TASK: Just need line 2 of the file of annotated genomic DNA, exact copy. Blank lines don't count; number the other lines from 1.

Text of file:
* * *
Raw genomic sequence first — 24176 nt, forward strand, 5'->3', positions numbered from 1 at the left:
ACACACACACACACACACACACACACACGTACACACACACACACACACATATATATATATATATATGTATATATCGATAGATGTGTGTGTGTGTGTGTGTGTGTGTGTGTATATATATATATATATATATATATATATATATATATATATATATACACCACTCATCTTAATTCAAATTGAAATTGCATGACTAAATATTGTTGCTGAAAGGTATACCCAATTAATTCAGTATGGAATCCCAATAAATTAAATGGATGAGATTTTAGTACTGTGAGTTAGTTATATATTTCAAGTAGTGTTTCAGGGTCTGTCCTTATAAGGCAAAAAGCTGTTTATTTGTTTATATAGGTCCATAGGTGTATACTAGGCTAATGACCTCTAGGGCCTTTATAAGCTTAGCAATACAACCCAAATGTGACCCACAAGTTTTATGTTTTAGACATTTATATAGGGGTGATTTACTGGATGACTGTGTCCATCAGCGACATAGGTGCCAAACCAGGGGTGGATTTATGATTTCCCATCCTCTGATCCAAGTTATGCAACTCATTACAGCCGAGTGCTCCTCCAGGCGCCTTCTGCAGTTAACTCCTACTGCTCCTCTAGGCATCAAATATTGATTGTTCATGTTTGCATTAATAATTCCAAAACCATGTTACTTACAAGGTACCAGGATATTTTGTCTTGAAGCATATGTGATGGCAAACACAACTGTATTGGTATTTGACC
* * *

ACACACACACACACACACACACACACACGTACACACACACACACACACATATATATATATATATATGTATATATCGATAGATGTGTGTGTGTGTGTGTGTGTGTGTGTGTATATATATATATATATATATATATATATATATATATATATATATACACCACTCATCTTAATTCAAATTGAAATTGCATGACTAAATATTGTTGCTGAAAGGTATACCCAATTAATTCAGTATGGAATCCCAATAAATTAAATGGATGAGATTTTAGTACTGTGAGTTAGTTATATATTTCAAGTAGTGTTTCAGGGTCTGTCCTTATAAGGCAAAAAGCTGTTTATTTGTTTATATAGGTCCATAGGTGTATACTAGGCTAATGACCTCTAGGGCCTTTATAAGCTTAGCAATACAACCCAAATGTGACCCACAAGTTTTATGTTTTAGACATTTATATAGGGGTGATTTACTGGATGACTGTGTCCATCAGCGACATAGGTGCCAAACCAGGGGTGGATTTATGATTTCCCATCCTCTGATCCAAGTTATGCAACTCATTACAGCCGAGTGCTCCTCCAGGCGCCTTCTGCAGTTAACTCCTACTGCTCCTCTAGGCATCAAATATTGATTGTTCATGTTTGCATTAATAATTCCAAAACCATGTTACTTACAAGGTACCAGGATATTTTGTCTTGAAGCATATGTGATGGCAAACACAACTGTATTGGTATTTGACC